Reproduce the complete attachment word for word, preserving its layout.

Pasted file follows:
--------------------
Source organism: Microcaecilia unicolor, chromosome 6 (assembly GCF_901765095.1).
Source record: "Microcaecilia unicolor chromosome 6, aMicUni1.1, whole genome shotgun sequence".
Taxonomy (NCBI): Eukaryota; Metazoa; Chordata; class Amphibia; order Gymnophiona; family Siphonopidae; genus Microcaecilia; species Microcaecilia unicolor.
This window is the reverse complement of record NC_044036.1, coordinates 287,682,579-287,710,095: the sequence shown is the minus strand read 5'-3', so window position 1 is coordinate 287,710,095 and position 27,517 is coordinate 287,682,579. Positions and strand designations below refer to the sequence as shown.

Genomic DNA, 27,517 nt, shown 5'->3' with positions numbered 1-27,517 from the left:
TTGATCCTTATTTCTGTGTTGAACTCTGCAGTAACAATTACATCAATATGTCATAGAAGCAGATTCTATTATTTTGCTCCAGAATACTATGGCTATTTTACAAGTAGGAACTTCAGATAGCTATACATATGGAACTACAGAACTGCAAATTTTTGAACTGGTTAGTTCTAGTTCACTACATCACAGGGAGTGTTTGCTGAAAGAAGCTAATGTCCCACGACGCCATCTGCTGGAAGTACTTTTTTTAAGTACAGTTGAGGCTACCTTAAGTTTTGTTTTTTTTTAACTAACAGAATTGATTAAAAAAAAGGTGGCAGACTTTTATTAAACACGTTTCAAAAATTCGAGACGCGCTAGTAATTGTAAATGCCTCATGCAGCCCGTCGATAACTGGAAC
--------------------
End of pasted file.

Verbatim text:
Source organism: Microcaecilia unicolor, chromosome 6 (assembly GCF_901765095.1).
Source record: "Microcaecilia unicolor chromosome 6, aMicUni1.1, whole genome shotgun sequence".
Taxonomy (NCBI): Eukaryota; Metazoa; Chordata; class Amphibia; order Gymnophiona; family Siphonopidae; genus Microcaecilia; species Microcaecilia unicolor.
This window is the reverse complement of record NC_044036.1, coordinates 287,682,579-287,710,095: the sequence shown is the minus strand read 5'-3', so window position 1 is coordinate 287,710,095 and position 27,517 is coordinate 287,682,579. Positions and strand designations below refer to the sequence as shown.

Genomic DNA, 27,517 nt, shown 5'->3' with positions numbered 1-27,517 from the left:
TTGATCCTTATTTCTGTGTTGAACTCTGCAGTAACAATTACATCAATATGTCATAGAAGCAGATTCTATTATTTTGCTCCAGAATACTATGGCTATTTTACAAGTAGGAACTTCAGATAGCTATACATATGGAACTACAGAACTGCAAATTTTTGAACTGGTTAGTTCTAGTTCACTACATCACAGGGAGTGTTTGCTGAAAGAAGCTAATGTCCCACGACGCCATCTGCTGGAAGTACTTTTTTTAAGTACAGTTGAGGCTACCTTAAGTTTTGTTTTTTTTTAACTAACAGAATTGATTAAAAAAAAGGTGGCAGACTTTTATTAAACACGTTTCAAAAATTCGAGACGCGCTAGTAATTGTAAATGCCTCATGCAGCCCGTCGATAACTGGAAC